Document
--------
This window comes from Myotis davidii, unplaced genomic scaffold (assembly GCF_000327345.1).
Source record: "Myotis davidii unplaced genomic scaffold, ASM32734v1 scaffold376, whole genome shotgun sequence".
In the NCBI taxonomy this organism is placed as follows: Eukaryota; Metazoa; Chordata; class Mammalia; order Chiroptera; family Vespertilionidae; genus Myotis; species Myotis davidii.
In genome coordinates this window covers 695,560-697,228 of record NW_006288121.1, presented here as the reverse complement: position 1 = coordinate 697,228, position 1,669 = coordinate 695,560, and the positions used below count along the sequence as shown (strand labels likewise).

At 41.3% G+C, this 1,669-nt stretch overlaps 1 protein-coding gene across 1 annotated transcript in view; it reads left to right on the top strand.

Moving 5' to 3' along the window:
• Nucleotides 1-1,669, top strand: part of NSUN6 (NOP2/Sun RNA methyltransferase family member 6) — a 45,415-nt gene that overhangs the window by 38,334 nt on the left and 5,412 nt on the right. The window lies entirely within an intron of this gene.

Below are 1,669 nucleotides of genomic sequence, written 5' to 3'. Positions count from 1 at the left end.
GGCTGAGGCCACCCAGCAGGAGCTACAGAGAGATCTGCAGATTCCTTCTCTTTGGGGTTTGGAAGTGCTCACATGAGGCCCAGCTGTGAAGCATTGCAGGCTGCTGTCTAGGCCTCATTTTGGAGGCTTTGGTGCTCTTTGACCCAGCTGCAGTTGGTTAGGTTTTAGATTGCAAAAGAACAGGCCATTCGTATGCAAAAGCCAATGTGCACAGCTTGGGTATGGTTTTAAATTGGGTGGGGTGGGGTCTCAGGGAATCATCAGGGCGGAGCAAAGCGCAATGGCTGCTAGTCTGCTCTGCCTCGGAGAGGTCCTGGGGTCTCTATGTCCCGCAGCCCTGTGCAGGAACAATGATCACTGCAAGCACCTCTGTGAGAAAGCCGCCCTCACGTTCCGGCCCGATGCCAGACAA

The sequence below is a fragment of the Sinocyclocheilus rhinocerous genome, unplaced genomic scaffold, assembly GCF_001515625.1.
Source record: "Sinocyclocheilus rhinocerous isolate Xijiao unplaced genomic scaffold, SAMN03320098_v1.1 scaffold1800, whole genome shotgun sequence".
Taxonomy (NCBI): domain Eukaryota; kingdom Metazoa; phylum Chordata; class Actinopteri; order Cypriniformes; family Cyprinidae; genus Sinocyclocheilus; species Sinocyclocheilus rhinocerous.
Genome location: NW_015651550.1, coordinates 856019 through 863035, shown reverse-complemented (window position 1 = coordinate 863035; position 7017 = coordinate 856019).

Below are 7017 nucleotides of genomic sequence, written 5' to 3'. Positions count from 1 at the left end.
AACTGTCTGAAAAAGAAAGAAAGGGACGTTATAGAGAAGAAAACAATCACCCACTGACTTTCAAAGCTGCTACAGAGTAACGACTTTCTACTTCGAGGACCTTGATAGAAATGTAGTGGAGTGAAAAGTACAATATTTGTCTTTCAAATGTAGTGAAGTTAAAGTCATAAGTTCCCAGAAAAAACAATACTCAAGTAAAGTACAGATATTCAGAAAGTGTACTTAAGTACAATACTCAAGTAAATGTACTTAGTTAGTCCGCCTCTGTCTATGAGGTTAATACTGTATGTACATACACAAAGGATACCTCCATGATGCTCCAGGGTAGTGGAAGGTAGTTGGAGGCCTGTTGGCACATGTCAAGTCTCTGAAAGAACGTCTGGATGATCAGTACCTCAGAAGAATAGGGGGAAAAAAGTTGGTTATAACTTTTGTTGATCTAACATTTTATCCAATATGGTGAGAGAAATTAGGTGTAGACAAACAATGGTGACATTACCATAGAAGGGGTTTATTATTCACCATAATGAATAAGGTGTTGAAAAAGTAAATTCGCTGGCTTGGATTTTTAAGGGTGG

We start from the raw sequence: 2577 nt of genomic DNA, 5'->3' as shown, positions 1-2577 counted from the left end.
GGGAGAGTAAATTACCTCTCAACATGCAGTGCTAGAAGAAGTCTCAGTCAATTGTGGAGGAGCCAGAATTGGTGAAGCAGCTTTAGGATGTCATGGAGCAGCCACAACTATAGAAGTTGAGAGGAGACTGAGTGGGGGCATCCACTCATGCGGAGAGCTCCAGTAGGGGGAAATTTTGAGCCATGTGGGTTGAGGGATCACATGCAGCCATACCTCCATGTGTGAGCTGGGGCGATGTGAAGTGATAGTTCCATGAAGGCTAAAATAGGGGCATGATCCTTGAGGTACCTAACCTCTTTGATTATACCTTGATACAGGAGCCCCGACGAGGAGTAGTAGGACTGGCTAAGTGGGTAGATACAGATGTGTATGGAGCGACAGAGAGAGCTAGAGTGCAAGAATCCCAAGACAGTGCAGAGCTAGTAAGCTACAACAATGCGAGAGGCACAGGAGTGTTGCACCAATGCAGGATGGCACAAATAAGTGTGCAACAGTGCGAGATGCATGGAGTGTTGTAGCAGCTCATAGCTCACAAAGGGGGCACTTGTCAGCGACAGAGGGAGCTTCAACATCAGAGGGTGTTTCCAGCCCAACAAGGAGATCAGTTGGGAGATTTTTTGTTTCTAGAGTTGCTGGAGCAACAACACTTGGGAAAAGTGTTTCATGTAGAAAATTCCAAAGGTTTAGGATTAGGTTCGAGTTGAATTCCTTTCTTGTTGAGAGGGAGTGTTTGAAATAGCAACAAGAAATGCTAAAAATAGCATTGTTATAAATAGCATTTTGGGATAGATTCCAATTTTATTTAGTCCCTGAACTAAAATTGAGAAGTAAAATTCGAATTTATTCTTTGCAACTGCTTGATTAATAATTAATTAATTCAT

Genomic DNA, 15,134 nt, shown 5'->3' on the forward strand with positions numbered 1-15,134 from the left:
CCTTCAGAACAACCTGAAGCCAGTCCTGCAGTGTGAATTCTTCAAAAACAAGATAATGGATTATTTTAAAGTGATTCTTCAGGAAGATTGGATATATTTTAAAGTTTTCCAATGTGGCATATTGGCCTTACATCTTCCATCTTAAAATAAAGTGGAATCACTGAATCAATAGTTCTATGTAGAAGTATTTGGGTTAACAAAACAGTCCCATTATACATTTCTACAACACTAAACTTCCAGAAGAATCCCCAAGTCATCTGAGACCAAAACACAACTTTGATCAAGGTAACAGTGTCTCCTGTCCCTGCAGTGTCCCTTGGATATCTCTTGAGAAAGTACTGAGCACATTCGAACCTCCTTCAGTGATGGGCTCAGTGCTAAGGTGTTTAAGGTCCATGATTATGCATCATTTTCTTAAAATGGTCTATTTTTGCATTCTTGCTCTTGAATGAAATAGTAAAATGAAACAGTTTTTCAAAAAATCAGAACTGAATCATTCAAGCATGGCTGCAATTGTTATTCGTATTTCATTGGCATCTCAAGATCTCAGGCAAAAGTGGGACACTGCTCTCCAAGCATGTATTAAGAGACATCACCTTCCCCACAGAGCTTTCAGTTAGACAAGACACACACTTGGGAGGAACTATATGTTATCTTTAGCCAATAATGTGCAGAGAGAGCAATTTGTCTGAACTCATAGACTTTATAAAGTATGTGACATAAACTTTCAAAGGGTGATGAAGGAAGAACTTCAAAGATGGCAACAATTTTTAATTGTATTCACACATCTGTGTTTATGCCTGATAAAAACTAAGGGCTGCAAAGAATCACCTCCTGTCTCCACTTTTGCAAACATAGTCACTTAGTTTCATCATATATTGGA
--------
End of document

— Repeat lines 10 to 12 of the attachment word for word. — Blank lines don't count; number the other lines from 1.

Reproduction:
The sequence below is a fragment of the Sinocyclocheilus rhinocerous genome, unplaced genomic scaffold, assembly GCF_001515625.1.
Source record: "Sinocyclocheilus rhinocerous isolate Xijiao unplaced genomic scaffold, SAMN03320098_v1.1 scaffold1800, whole genome shotgun sequence".
Taxonomy (NCBI): domain Eukaryota; kingdom Metazoa; phylum Chordata; class Actinopteri; order Cypriniformes; family Cyprinidae; genus Sinocyclocheilus; species Sinocyclocheilus rhinocerous.